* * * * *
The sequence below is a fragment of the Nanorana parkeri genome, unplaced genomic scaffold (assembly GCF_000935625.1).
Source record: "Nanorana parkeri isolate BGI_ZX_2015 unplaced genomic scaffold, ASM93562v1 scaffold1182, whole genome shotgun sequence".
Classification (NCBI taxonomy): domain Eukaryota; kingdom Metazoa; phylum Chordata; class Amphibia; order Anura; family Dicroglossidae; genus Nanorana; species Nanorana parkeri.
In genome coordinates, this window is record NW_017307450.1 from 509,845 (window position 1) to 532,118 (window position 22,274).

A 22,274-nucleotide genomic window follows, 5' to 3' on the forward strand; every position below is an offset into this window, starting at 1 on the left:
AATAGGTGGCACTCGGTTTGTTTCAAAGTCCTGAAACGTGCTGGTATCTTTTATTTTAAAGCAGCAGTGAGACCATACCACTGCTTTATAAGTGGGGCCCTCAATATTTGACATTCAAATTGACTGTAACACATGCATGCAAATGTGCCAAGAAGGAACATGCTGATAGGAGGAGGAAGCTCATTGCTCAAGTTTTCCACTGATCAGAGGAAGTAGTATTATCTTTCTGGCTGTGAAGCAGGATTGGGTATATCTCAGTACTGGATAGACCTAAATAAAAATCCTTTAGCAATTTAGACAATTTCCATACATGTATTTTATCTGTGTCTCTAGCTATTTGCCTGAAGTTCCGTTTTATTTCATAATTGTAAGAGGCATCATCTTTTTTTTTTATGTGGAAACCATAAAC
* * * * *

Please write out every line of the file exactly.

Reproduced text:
The sequence below is a fragment of the Nanorana parkeri genome, unplaced genomic scaffold (assembly GCF_000935625.1).
Source record: "Nanorana parkeri isolate BGI_ZX_2015 unplaced genomic scaffold, ASM93562v1 scaffold1182, whole genome shotgun sequence".
Classification (NCBI taxonomy): domain Eukaryota; kingdom Metazoa; phylum Chordata; class Amphibia; order Anura; family Dicroglossidae; genus Nanorana; species Nanorana parkeri.
In genome coordinates, this window is record NW_017307450.1 from 509,845 (window position 1) to 532,118 (window position 22,274).

A 22,274-nucleotide genomic window follows, 5' to 3' on the forward strand; every position below is an offset into this window, starting at 1 on the left:
AATAGGTGGCACTCGGTTTGTTTCAAAGTCCTGAAACGTGCTGGTATCTTTTATTTTAAAGCAGCAGTGAGACCATACCACTGCTTTATAAGTGGGGCCCTCAATATTTGACATTCAAATTGACTGTAACACATGCATGCAAATGTGCCAAGAAGGAACATGCTGATAGGAGGAGGAAGCTCATTGCTCAAGTTTTCCACTGATCAGAGGAAGTAGTATTATCTTTCTGGCTGTGAAGCAGGATTGGGTATATCTCAGTACTGGATAGACCTAAATAAAAATCCTTTAGCAATTTAGACAATTTCCATACATGTATTTTATCTGTGTCTCTAGCTATTTGCCTGAAGTTCCGTTTTATTTCATAATTGTAAGAGGCATCATCTTTTTTTTTTATGTGGAAACCATAAAC